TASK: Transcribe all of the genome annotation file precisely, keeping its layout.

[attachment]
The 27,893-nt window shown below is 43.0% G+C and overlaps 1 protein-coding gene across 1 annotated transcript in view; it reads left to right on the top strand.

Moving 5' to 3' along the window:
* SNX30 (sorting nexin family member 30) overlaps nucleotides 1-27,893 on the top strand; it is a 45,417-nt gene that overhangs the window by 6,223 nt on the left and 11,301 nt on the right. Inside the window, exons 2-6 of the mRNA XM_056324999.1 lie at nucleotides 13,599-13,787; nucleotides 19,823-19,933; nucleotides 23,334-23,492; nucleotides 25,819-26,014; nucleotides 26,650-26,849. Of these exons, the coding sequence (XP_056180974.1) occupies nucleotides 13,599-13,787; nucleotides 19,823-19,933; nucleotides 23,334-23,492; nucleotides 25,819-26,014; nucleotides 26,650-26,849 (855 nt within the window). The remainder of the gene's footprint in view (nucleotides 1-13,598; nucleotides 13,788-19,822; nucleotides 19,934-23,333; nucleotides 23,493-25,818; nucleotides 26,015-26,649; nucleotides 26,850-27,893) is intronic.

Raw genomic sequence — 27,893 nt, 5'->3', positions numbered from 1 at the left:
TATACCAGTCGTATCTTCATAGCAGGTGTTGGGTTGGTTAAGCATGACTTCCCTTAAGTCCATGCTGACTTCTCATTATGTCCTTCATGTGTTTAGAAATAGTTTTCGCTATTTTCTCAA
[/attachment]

The 27,893-nt window shown below is 43.0% G+C and overlaps 1 protein-coding gene across 1 annotated transcript in view; it reads left to right on the top strand.

Moving 5' to 3' along the window:
* SNX30 (sorting nexin family member 30) overlaps nucleotides 1-27,893 on the top strand; it is a 45,417-nt gene that overhangs the window by 6,223 nt on the left and 11,301 nt on the right. Inside the window, exons 2-6 of the mRNA XM_056324999.1 lie at nucleotides 13,599-13,787; nucleotides 19,823-19,933; nucleotides 23,334-23,492; nucleotides 25,819-26,014; nucleotides 26,650-26,849. Of these exons, the coding sequence (XP_056180974.1) occupies nucleotides 13,599-13,787; nucleotides 19,823-19,933; nucleotides 23,334-23,492; nucleotides 25,819-26,014; nucleotides 26,650-26,849 (855 nt within the window). The remainder of the gene's footprint in view (nucleotides 1-13,598; nucleotides 13,788-19,822; nucleotides 19,934-23,333; nucleotides 23,493-25,818; nucleotides 26,015-26,649; nucleotides 26,850-27,893) is intronic.

Raw genomic sequence — 27,893 nt, 5'->3', positions numbered from 1 at the left:
TATACCAGTCGTATCTTCATAGCAGGTGTTGGGTTGGTTAAGCATGACTTCCCTTAAGTCCATGCTGACTTCTCATTATGTCCTTCATGTGTTTAGAAATAGTTTTCGCTATTTTCTCAA